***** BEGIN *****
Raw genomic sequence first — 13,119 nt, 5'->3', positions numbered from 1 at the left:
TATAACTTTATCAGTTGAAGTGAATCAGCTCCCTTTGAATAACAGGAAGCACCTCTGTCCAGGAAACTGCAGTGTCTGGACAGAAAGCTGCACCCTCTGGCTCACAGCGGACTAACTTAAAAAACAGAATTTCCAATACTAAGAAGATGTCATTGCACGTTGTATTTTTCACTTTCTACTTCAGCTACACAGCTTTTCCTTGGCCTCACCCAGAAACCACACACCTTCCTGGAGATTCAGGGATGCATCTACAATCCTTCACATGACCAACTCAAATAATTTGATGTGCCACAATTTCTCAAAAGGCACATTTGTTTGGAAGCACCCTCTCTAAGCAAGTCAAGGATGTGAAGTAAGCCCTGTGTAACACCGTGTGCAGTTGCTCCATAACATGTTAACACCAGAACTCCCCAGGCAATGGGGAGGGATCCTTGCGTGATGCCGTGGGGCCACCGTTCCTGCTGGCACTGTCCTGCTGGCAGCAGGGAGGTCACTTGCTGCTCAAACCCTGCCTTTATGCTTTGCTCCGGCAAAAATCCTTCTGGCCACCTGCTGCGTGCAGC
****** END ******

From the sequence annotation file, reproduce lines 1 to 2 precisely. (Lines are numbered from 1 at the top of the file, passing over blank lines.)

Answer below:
Raw genomic sequence first — 13,119 nt, 5'->3', positions numbered from 1 at the left:
TATAACTTTATCAGTTGAAGTGAATCAGCTCCCTTTGAATAACAGGAAGCACCTCTGTCCAGGAAACTGCAGTGTCTGGACAGAAAGCTGCACCCTCTGGCTCACAGCGGACTAACTTAAAAAACAGAATTTCCAATACTAAGAAGATGTCATTGCACGTTGTATTTTTCACTTTCTACTTCAGCTACACAGCTTTTCCTTGGCCTCACCCAGAAACCACACACCTTCCTGGAGATTCAGGGATGCATCTACAATCCTTCACATGACCAACTCAAATAATTTGATGTGCCACAATTTCTCAAAAGGCACATTTGTTTGGAAGCACCCTCTCTAAGCAAGTCAAGGATGTGAAGTAAGCCCTGTGTAACACCGTGTGCAGTTGCTCCATAACATGTTAACACCAGAACTCCCCAGGCAATGGGGAGGGATCCTTGCGTGATGCCGTGGGGCCACCGTTCCTGCTGGCACTGTCCTGCTGGCAGCAGGGAGGTCACTTGCTGCTCAAACCCTGCCTTTATGCTTTGCTCCGGCAAAAATCCTTCTGGCCACCTGCTGCGTGCAGC